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Web applications are typically developed with hard time constraints and are often deployed with critical software bugs, making them vulnerable to attacks. The classification and knowledge of the typical software bugs that lead to security vulnerabilities is of utmost importance. This paper presents a field study analyzing 655 security patches of six widely used web applications. Results are compared against other field studies on general software faults (i.e., faults not specifically related to security), showing that only a small subset of software fault types is related to security. Furthermore, the detailed analysis of the code of the patches has shown that web application vulnerabilities result from software bugs affecting a restricted collection of statements. A detailed analysis of the conditions/locations where each fault was observed in our field study is presented allowing future definition of realistic fault models that cause security vulnerabilities in web applications, which is the key element to design a realistic attack injector.
... Traditional technologies, such as object oriented paradigm, provide an infrastructure to develop reliable software applications that have great degree of error proneness maturity. Robust technologies can detect, diagnose and recover from failures and uncertain situations [6,11]. To recover failures and uncertain situations, initially it's clear that there is a requirement of identifying errors and deciding what should be done to recover . ...
... Maxion suggests that "dependability cases comprise an organising framework and methodology for thinking about exceptions and the conditions under which they occur" [50]. In this definition, the author identifies the association between assurance regarding the dependability and system failures. ...
Thesis
Dependability is a composite property consisting of attributes such as reliability, availability, safety and security. The achievement of these attributes is often essential for the operational success of systems undertaking critical and complex tasks. Assurance that the final system will demonstrate the required dependability qualities, can be crucial to the acceptance of the system into service. Safety cases are a well established concept used to establish assurance about the safety properties of a system. However, safety cases focus only on one attribute of dependability. The principles and processes of creating an integrated dependability case – that assures all aspects of dependable system behaviour – are less well understood. A number of challenges are faced when attempting to support dependability case development. These include the systematic elicitation of dependability goals, the management and justification of trade-offs, and the evolution of multi-attribute arguments in step with the design process. This thesis addresses these challenges by defining a rigorous framework, accompanied by a set of methods, for establishing dependability cases. Firstly, a method for eliciting dependability requirements is defined by extending existing safety deviational analysis techniques. Secondly, a method for systematically identifying and managing justified trade-offs is presented. Thirdly, the thesis describes the co-evolution of dependability case arguments alongside system development – using a dependability case architecture that corresponds to system structures. Finally, the thesis unifies these contributions by defining a metamodel that captures and interrelates the concepts underlying the proposed methods. Evaluation of the work is presented by means of peer review, pilot studies and industrial examples.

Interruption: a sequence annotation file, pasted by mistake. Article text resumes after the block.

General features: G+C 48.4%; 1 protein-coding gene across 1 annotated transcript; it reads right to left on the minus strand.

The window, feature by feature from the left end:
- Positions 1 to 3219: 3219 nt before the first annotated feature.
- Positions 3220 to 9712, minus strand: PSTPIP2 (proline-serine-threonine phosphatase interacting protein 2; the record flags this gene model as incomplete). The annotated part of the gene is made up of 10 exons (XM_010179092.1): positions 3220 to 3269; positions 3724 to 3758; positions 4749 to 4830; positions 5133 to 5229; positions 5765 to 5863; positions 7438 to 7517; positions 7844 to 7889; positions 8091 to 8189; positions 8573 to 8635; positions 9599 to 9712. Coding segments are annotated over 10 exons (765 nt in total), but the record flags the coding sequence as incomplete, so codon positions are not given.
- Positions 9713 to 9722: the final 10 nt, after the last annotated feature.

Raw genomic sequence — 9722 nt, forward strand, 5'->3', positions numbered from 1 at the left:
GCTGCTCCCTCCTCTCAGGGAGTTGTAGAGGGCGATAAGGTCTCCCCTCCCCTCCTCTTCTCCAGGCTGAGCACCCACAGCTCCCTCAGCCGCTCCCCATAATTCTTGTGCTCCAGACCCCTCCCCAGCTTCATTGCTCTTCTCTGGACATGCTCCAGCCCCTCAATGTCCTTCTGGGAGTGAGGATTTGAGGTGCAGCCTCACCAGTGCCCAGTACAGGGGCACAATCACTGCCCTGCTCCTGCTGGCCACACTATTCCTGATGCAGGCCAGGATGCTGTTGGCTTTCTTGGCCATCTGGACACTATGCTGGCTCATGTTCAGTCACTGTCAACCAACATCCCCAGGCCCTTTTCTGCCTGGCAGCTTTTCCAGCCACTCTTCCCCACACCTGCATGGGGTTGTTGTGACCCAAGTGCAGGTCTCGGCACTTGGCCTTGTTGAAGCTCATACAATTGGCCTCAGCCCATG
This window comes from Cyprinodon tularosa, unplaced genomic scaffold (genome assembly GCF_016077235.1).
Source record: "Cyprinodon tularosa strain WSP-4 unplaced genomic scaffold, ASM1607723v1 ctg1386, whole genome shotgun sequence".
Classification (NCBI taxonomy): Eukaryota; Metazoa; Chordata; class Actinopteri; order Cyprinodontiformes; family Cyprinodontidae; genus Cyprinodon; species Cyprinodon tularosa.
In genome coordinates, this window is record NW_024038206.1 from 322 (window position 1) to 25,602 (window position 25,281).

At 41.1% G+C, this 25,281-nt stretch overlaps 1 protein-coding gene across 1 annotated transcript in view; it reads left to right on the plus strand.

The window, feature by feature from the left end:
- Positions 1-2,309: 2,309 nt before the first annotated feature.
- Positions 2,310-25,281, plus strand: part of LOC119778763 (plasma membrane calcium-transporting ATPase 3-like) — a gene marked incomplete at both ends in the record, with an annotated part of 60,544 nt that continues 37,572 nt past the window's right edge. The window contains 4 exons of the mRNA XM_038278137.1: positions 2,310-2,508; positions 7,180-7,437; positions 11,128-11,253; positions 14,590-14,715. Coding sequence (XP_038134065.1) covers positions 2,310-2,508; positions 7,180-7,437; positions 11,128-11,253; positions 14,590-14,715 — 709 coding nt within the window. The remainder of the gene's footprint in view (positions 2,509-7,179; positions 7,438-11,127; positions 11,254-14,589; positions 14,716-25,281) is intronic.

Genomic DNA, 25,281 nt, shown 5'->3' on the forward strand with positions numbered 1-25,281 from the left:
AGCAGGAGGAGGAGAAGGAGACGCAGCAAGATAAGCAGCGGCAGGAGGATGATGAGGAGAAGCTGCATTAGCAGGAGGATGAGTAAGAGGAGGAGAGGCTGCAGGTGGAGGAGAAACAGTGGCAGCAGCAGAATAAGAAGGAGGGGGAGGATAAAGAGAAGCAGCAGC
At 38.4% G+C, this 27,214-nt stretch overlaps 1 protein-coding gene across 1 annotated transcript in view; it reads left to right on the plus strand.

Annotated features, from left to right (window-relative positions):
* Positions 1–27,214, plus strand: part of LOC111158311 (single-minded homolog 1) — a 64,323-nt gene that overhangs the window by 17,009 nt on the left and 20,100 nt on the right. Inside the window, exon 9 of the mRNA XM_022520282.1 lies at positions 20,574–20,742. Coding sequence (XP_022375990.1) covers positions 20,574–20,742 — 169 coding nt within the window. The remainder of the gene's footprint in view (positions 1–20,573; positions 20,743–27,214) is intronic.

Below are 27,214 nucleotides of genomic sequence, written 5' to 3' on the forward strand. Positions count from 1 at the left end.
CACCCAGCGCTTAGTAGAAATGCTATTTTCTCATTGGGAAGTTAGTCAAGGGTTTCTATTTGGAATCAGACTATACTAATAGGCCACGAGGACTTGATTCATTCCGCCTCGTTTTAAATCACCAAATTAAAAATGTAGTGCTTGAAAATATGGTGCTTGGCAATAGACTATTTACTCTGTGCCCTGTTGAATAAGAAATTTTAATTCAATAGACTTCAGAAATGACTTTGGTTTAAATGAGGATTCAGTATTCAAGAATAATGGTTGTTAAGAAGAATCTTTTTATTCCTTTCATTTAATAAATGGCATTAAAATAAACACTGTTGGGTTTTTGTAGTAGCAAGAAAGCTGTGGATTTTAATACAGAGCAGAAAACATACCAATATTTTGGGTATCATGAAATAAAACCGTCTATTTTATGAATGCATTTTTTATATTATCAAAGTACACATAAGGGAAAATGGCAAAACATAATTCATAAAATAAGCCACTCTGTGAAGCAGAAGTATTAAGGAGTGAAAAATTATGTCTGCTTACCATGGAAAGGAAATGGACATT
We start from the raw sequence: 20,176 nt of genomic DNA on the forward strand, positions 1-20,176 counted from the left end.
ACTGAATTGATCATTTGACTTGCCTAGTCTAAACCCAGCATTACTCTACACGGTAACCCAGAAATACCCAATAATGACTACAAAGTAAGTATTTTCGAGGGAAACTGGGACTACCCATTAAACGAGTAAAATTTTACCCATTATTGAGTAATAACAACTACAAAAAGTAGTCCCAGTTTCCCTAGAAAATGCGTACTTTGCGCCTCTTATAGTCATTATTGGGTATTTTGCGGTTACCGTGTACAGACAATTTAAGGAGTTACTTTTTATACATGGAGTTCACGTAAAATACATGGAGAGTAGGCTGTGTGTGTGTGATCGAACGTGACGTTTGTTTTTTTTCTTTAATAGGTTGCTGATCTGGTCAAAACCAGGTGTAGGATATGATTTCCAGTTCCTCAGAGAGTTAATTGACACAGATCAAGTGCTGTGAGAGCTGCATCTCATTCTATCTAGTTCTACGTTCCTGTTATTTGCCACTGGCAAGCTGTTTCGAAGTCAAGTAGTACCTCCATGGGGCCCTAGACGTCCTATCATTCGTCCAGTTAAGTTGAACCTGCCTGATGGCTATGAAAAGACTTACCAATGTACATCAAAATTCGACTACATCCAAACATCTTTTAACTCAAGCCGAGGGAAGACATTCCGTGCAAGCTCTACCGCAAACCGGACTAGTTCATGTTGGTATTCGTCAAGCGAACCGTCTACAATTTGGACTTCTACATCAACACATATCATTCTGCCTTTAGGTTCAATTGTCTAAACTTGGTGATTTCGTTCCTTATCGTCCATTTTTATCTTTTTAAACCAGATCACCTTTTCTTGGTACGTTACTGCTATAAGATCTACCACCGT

... Dependability has been associated with faults that can result in failures [5], [14], and [25]. With respect to the system's overall behaviour, failures can be interpreted according to the viewpoint of the attribute of interest. ...
Conference Paper
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In mission critical systems the operational success of the system depends on many aspects of the system's operation such as availability, security, performance and safety. According to the design of the system, dependability attributes can be in conflict or in harmony often resulting in unavoidable trade-offs. Adopting a more flexible approach towards dependability allows us to achieve tolerable limits for each dependability attribute, whilst maintaining acceptable overall dependability levels for the system. Elicitation of the requirements that define the levels of the dependability attributes can only be meaningfully done in the context of the system's operation. In this paper we present how we can extend existing safety techniques to elicit dependability requirements. Well established deviation analysis techniques in the safety domain are already used to perform safety analysis. However the safety techniques cannot be used efficiently to explicitly elicit requirements for other attributes. This is primarily because the prompts as well as the models on which the prompts are applied are optimised for safety. The method presented uses a set of prompts optimised to examine the system for dependability attribute concerns, which are applied on models, taken from the MOD architectural framework, that are suitable for analysing each of the dependability attributes.